My appreciation and enjoyment of art are aesthetic rather than intellectual. I am not really concerned with what the artist means; it is not an intellectual operation – it is what I feel. – Nelson Rockefeller.
From an economic standpoint, such involvement in the arts can mean direct and tangible benefits. It can provide a company with extensive publicity and advertising, a brighter public reputation, an an improved corporate image. It can build better customer relations, a readier acceptance of company products, and a superior appraisal of their quality. Promotion of the arts can improve the morale of employees and help attract qualified personnel. – David Rockefeller.
The excellence of the American product in the arts has won worldwide recognition. The arts have the rare capacity to help heal divisions among our people and to vault some of the barriers that divide the world. – Richard M. Nixon.
Exxon’s support of the arts serves the arts as a social lubricant. And if business is to continue in the big cities, it needs a more lubricated environment. – Robert Kingsley.
But the significant thin is that increasing recognition in the business world that the arts are not a thing apart, that they have to do with all aspects of life, including business – that they are, in fact, essential to business. – Frank Stenton.
Perhaps the most important single reason for the increased interest of international’s corporations in the arts is the almost limitless diversity of projects which are possible. These projects can be tailored to a company’s specific business goals and can return dividends far out of proportion to the actual investment required. – C. Douglas Dillon.
[Hans Haacke “On Social Grease”]
“To see art in the manner of the revolutionary avant garde, not as institutionalized object but as practice, strategy, performance, production: all of this, once again, is grotesquely caricatured by late capitalism, for which, as Jean-François Lyotard has pointed out, the ‘performativity principle’ is really all that counts. In his The Postmodern Condition, Lyotard calls attention to capitalism’s ‘massive subordination of cognitive statements to the finality of the best possible performance’. ‘The games of scientific language’, he writes, ‘become the games of the rich, in which whoever is wealthiest has the best chance of being right.’
It is not difficult, then, to see a relation between the philosophy of J. L. Austin and IBM, or between the various neo-Nietzscheanisms of a post-structuralist epoch and Standard Oil. It is not surprising that classical models of truth and cognition are increasingly out of favour in a society where what matters is whether you deliver the commercial or rhetorical goods. Whether among discourse theorists or the Institute of Directors, the goal is no longer truth but performativity, not reason but power.” [Terry Eagleton Capitalism Modernism and Postmodernism]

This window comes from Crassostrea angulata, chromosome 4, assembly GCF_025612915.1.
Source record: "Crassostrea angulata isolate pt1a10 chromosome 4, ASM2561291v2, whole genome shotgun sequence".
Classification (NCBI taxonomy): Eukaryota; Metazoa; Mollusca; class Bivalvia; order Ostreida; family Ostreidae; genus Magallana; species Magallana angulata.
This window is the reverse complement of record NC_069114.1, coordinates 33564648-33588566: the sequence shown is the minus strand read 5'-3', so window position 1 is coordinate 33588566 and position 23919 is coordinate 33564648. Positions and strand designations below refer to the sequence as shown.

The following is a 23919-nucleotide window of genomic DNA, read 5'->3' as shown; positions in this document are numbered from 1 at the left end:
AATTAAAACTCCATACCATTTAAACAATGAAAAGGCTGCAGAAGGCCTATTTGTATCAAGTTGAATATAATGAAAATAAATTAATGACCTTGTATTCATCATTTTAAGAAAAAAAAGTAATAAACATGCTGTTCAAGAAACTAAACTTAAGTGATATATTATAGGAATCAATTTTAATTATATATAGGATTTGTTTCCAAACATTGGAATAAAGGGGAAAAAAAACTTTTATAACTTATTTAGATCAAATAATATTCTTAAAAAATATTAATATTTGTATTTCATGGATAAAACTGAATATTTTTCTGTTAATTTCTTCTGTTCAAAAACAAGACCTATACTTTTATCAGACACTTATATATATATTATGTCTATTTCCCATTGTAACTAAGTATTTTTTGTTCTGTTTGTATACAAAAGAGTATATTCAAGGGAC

As I put this post together the Dow has dropped nearly 4000 points in the last 5 days – partly because of the coronavirus, and partly because of an overinflated and corrupt economic system. It’s interesting how this disease has been tied so closely to the value of the market. And as a hostage of the power of the GCC (as we all are) I wonder – does the drop in the value of the system itself mean that artists might reconsider the aesthetics of that system? Unfortunately, that aesthetic reconsideration didn’t happen the last time this happened in 2008. By 2010 when the markets began to recover – buoyed by trillions of tax dollars poured into the global banking systems – the Modernist Zombies came marching in. GCC doubled down on the Modernist era, and typically, so did artists.
The tumbling of the Soviet empire, the authors said, might very well have been the end of old-style European imperialism, whose centralized power and awesome machineries of colonialism had regularly been unleashed against subject lands. And no sooner was this demise proclaimed than a “New World Order,” far-reaching in territorial ambition (and more encompassing), reared up in its place; this New World Order, by virtue of its linkage to globalization, opened a path to a gargantuan sovereignty whose formlessness was exactly in proportion to its capacity for totalization and mastery over vast domains of contemporary life. This sovereignty was a juridical abstraction based on the rule of law, democracy, and free-market capitalism; at its core was the authoritarian machinery of capital, and its features were omnipresent. Indeed, as delineated by Hardt and Negri—seeking as they were to quiet pervasive enthusiasm for globalization—this sovereignty was a grotesque colossus “in which the economic, the political, and the cultural increasingly overlap and invest one another.” [Okwui Enwezor, Michael Hardt and Antonio Negri – On the Commons]